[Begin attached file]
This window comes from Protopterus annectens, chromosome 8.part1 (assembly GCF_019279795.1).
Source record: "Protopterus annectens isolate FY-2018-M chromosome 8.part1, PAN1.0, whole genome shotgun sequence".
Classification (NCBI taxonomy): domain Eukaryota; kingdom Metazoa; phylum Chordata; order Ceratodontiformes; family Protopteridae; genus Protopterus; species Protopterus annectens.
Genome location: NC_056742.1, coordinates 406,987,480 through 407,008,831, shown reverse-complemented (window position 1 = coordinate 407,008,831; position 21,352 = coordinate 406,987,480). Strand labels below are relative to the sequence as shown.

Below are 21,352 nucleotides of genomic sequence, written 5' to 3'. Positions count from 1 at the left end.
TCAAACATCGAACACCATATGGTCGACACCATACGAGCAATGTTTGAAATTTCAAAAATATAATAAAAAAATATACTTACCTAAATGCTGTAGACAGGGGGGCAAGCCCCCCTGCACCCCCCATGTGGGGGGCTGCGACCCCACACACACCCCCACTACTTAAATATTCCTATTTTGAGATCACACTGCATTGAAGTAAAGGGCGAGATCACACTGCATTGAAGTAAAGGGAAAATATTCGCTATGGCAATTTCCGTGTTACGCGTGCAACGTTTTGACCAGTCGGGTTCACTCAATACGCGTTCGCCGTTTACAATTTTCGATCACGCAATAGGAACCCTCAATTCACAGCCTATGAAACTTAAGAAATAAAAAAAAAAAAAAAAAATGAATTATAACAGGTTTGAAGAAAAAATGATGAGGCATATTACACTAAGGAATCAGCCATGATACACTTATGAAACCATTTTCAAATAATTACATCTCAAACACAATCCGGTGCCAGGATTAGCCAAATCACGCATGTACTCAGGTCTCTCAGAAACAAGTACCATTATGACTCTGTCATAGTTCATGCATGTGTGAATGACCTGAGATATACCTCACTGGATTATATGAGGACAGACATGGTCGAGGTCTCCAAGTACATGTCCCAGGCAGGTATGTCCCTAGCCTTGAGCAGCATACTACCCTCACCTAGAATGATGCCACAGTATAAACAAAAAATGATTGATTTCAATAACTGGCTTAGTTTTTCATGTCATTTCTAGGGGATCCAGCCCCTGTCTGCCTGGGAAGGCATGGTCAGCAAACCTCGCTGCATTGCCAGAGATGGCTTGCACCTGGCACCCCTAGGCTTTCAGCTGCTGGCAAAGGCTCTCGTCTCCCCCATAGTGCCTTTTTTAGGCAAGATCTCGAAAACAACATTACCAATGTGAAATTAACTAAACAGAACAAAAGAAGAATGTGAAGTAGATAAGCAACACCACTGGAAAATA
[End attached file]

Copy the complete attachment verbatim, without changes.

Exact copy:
This window comes from Protopterus annectens, chromosome 8.part1 (assembly GCF_019279795.1).
Source record: "Protopterus annectens isolate FY-2018-M chromosome 8.part1, PAN1.0, whole genome shotgun sequence".
Classification (NCBI taxonomy): domain Eukaryota; kingdom Metazoa; phylum Chordata; order Ceratodontiformes; family Protopteridae; genus Protopterus; species Protopterus annectens.
Genome location: NC_056742.1, coordinates 406,987,480 through 407,008,831, shown reverse-complemented (window position 1 = coordinate 407,008,831; position 21,352 = coordinate 406,987,480). Strand labels below are relative to the sequence as shown.

Below are 21,352 nucleotides of genomic sequence, written 5' to 3'. Positions count from 1 at the left end.
TCAAACATCGAACACCATATGGTCGACACCATACGAGCAATGTTTGAAATTTCAAAAATATAATAAAAAAATATACTTACCTAAATGCTGTAGACAGGGGGGCAAGCCCCCCTGCACCCCCCATGTGGGGGGCTGCGACCCCACACACACCCCCACTACTTAAATATTCCTATTTTGAGATCACACTGCATTGAAGTAAAGGGCGAGATCACACTGCATTGAAGTAAAGGGAAAATATTCGCTATGGCAATTTCCGTGTTACGCGTGCAACGTTTTGACCAGTCGGGTTCACTCAATACGCGTTCGCCGTTTACAATTTTCGATCACGCAATAGGAACCCTCAATTCACAGCCTATGAAACTTAAGAAATAAAAAAAAAAAAAAAAAATGAATTATAACAGGTTTGAAGAAAAAATGATGAGGCATATTACACTAAGGAATCAGCCATGATACACTTATGAAACCATTTTCAAATAATTACATCTCAAACACAATCCGGTGCCAGGATTAGCCAAATCACGCATGTACTCAGGTCTCTCAGAAACAAGTACCATTATGACTCTGTCATAGTTCATGCATGTGTGAATGACCTGAGATATACCTCACTGGATTATATGAGGACAGACATGGTCGAGGTCTCCAAGTACATGTCCCAGGCAGGTATGTCCCTAGCCTTGAGCAGCATACTACCCTCACCTAGAATGATGCCACAGTATAAACAAAAAATGATTGATTTCAATAACTGGCTTAGTTTTTCATGTCATTTCTAGGGGATCCAGCCCCTGTCTGCCTGGGAAGGCATGGTCAGCAAACCTCGCTGCATTGCCAGAGATGGCTTGCACCTGGCACCCCTAGGCTTTCAGCTGCTGGCAAAGGCTCTCGTCTCCCCCATAGTGCCTTTTTTAGGCAAGATCTCGAAAACAACATTACCAATGTGAAATTAACTAAACAGAACAAAAGAAGAATGTGAAGTAGATAAGCAACACCACTGGAAAATA